Expert’s Guide to the Hunter Valley – Chris Tyrrell
A fifth-generation winemaker takes a deep dive into the Hunter Valley
Who better to ask about what to do and see in the Hunter Valley than one of the region’s most famed winemakers? Chris Tyrrell’s family has been making wine at Tyrrell’s in Pokolbin for more than 160 years.
Chris talks about why he loves the Hunter Valley, and recommends where to find the best views, where to wander in nature, where to shop, which towns and villages to visit, and his favourite places for a little special-occasion dining.
Where are some of the most scenic Hunter Valley spots?
The view from my own cellar door at Tyrrell’s is great! Meanwhile the cellar door at Audrey Wilkinson in Pokolbin sits on a hill backed by the Brokenback Mountains, with a 360-degree view over the valley. You can get another terrific outlook from the terrace of Esca Bimbadgen restaurant – views from the interior aren’t bad either. And you’ll be rewarded with a great panorama from Bimbadeen Lookout, which is at Mount View west of Cessnock. It’s on the Great North Walk and, if you’re feeling active, you can walk a section that takes in Pokolbin cellar doors and more views at Mount Bright Lookout.
What are some of your favourite hidden gems?
There’s a lot to love about Lovedale, located next to Pokolbin and boasting cellar doors aplenty. Many of them are family-owned and managed, meaning they offer a bespoke and intimate experience. There’s a wide range of restaurants and cafes to indulge in and enjoy the local produce and taste of the Hunter Valley – don’t miss The Deck Cafe at Gartelmann Wines or Wandin Kitchen at Wandin Estate. There’s also a great range of places to stay from self-contained to luxury cottages, B&Bs to resorts and hotels. It certainly is home to the same warm welcome, beautiful scenery and winding country roads as its namesake, the Yorkshire Dales. In fact, the name Lovedale is believed to be a combination of the origin of the early European families, the Loves, with their memories of the dales in Yorkshire.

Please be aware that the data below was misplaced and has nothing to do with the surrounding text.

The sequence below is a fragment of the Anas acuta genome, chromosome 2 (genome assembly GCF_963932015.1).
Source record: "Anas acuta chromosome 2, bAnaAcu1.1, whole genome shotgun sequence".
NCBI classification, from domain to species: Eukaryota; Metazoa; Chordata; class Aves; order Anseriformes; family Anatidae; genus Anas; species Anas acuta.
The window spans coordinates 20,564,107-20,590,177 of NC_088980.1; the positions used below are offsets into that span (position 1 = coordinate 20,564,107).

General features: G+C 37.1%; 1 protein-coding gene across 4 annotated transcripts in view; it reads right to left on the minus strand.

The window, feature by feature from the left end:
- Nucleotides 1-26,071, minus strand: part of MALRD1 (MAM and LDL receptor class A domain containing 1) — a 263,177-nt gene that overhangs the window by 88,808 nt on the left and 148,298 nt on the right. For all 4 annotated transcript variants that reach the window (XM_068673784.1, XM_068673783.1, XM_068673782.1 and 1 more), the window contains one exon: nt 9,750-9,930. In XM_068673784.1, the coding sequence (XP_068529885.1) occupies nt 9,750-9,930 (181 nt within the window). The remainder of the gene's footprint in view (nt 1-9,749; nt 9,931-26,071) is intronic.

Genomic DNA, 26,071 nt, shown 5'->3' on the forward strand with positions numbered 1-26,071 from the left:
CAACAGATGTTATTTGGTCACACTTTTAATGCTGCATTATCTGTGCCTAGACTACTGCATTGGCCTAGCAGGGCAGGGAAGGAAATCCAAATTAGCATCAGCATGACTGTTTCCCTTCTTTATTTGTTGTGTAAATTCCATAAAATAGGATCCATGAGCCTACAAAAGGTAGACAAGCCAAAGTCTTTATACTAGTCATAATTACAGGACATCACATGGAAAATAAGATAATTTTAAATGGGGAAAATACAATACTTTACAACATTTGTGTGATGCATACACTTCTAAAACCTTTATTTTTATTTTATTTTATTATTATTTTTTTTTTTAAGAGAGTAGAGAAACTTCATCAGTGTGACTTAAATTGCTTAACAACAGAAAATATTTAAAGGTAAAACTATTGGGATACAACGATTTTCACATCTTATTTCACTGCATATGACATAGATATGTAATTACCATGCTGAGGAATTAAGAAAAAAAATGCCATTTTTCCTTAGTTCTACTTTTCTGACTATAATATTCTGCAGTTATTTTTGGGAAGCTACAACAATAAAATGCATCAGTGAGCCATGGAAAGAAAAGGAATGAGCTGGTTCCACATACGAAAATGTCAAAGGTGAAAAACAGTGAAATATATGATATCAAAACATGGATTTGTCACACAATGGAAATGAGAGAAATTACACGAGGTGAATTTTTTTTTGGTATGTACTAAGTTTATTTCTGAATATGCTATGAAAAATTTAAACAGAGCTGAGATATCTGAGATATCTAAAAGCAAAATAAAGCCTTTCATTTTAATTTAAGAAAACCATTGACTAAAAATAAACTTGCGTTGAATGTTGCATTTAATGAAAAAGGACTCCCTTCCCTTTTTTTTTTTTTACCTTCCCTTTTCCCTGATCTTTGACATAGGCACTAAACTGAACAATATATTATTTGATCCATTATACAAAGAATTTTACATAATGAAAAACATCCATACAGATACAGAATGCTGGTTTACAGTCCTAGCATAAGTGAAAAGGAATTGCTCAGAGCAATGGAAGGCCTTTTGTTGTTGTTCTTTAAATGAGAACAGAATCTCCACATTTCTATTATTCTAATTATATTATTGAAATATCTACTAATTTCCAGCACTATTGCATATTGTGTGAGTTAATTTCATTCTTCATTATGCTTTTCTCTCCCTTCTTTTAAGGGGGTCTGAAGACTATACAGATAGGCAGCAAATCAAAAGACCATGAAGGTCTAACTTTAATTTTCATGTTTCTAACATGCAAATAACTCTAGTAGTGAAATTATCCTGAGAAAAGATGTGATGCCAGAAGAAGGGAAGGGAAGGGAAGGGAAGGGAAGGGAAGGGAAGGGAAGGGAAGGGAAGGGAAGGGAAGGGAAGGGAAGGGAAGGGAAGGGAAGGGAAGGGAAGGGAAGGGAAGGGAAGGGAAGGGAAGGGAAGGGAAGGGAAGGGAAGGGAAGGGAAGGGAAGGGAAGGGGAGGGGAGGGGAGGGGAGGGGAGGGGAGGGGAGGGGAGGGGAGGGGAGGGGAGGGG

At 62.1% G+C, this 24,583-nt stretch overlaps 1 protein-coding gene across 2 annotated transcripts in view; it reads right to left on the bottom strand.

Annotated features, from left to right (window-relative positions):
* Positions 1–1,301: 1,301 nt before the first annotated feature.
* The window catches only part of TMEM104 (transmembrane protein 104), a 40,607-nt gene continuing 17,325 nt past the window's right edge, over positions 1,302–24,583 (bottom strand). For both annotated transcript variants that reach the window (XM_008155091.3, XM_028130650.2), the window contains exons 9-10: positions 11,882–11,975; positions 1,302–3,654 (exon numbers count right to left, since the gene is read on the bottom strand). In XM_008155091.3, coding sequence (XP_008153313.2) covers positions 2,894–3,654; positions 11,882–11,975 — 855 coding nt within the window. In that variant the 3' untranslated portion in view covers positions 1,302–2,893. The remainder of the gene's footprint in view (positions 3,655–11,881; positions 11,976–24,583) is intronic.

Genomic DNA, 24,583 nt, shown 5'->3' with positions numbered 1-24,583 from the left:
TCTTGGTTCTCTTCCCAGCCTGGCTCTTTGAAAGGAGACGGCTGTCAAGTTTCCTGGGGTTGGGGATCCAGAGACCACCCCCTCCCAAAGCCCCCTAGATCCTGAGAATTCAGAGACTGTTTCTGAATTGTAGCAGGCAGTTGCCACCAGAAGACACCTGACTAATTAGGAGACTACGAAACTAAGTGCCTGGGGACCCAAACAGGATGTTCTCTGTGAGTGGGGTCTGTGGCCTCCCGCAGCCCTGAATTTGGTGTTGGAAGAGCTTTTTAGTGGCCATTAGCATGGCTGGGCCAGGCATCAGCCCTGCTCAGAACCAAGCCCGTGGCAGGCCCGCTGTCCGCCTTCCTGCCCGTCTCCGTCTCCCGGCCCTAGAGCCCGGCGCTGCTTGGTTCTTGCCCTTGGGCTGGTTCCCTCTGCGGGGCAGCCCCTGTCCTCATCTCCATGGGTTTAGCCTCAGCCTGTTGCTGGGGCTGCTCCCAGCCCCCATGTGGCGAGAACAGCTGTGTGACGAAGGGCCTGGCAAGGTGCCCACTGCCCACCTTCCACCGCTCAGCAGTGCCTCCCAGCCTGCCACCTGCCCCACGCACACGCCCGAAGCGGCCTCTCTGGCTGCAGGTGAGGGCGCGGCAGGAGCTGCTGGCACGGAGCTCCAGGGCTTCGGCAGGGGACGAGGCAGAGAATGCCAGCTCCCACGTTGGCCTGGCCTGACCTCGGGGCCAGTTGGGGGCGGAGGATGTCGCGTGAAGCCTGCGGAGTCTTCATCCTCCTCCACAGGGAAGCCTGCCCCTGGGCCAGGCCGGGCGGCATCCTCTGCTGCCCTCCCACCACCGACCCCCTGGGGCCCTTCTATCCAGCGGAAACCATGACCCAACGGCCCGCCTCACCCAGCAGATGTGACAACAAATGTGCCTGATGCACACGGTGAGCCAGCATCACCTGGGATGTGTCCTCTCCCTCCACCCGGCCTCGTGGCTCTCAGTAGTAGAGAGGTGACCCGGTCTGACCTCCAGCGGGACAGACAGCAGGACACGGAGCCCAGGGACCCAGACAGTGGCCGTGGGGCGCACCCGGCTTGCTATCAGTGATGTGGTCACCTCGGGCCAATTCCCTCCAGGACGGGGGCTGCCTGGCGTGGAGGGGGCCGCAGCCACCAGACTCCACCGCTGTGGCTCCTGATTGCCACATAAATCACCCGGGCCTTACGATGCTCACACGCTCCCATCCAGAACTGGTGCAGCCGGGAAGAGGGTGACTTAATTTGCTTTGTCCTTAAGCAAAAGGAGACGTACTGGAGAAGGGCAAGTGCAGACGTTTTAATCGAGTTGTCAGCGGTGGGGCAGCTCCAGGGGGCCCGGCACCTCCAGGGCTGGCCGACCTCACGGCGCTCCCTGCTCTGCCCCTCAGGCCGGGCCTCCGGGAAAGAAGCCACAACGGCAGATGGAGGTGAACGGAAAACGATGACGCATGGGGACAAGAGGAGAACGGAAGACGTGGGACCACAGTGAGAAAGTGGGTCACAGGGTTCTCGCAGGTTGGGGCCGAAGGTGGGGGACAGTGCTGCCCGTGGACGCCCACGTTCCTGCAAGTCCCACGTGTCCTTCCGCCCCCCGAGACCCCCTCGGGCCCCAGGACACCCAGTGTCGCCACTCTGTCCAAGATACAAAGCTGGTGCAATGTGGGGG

The village of Kitchener, just south of Cessnock, sits next to Werakata National Park, which is home to squirrel gliders, wallabies and endangered birds, and is especially popular with locals in springtime for its amazing wildflowers. Poppethead Reserve occupies the site of a former mine whose dammed lake is now home to black swans and ducks – a nice spot for its boardwalk and picnic areas.
What are my shopping opportunities?
I’d suggest visiting the villages of Wollombi, Branxton, Greta and Morpeth for homewares, art, antiques, farm-door produce and the like. You’ll enjoy the colonial-era ambience too. Morpeth has about 40 speciality shops in and around its main street. The 1835 Campbell’s Store features the work of hundreds of craftspeople all in the one place – everything from novelty teapots to teddy bears and ginger beer. Historic Arnott Bakehouse is where the Arnott’s biscuit business got its start. In Pokolbin, you can buy alpaca-wool products, gifts, homewares and handmade furniture at Peppers Creek Village and plenty more at the Hunter Valley Gardens Shopping Village.
I want to do something active too. What do you suggest?
Can you recommend a couple of great restaurants for a really special night out?
The modern Italian restaurant éRemo at Spicers Guesthouse uses a lot of local produce, matched with Hunter Valley wines, as well as wines from elsewhere in Australia and Europe. The entrees, such as crispy squid or wagyu with balsamic-pickled cherries, are simple but delicious; so too are the pastas and mains from the grill. Another top spot is Muse Restaurant at Hungerford Hill, where the contemporary, seasonal Australian cuisine is beautifully presented.
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